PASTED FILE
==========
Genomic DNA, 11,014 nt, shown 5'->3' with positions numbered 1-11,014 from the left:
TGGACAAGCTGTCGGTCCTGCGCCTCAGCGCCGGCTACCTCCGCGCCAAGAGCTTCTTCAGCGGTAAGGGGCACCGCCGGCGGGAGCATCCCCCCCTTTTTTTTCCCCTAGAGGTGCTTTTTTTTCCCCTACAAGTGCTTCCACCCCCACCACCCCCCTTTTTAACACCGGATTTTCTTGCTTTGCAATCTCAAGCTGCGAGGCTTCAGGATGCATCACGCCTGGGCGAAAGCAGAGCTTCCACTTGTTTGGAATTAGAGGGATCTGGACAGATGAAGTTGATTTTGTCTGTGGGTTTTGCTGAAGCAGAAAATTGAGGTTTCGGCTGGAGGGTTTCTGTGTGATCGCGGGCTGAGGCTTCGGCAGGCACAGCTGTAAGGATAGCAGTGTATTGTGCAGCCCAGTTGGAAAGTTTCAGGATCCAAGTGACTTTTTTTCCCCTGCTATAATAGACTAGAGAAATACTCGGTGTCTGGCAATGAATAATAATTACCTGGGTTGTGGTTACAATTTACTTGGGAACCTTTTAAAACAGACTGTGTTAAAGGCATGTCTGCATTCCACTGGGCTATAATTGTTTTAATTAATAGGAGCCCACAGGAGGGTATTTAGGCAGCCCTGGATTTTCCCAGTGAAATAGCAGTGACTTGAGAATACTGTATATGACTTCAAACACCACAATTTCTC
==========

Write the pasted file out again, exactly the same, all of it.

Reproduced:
Genomic DNA, 11,014 nt, shown 5'->3' with positions numbered 1-11,014 from the left:
TGGACAAGCTGTCGGTCCTGCGCCTCAGCGCCGGCTACCTCCGCGCCAAGAGCTTCTTCAGCGGTAAGGGGCACCGCCGGCGGGAGCATCCCCCCCTTTTTTTTCCCCTAGAGGTGCTTTTTTTTCCCCTACAAGTGCTTCCACCCCCACCACCCCCCTTTTTAACACCGGATTTTCTTGCTTTGCAATCTCAAGCTGCGAGGCTTCAGGATGCATCACGCCTGGGCGAAAGCAGAGCTTCCACTTGTTTGGAATTAGAGGGATCTGGACAGATGAAGTTGATTTTGTCTGTGGGTTTTGCTGAAGCAGAAAATTGAGGTTTCGGCTGGAGGGTTTCTGTGTGATCGCGGGCTGAGGCTTCGGCAGGCACAGCTGTAAGGATAGCAGTGTATTGTGCAGCCCAGTTGGAAAGTTTCAGGATCCAAGTGACTTTTTTTCCCCTGCTATAATAGACTAGAGAAATACTCGGTGTCTGGCAATGAATAATAATTACCTGGGTTGTGGTTACAATTTACTTGGGAACCTTTTAAAACAGACTGTGTTAAAGGCATGTCTGCATTCCACTGGGCTATAATTGTTTTAATTAATAGGAGCCCACAGGAGGGTATTTAGGCAGCCCTGGATTTTCCCAGTGAAATAGCAGTGACTTGAGAATACTGTATATGACTTCAAACACCACAATTTCTC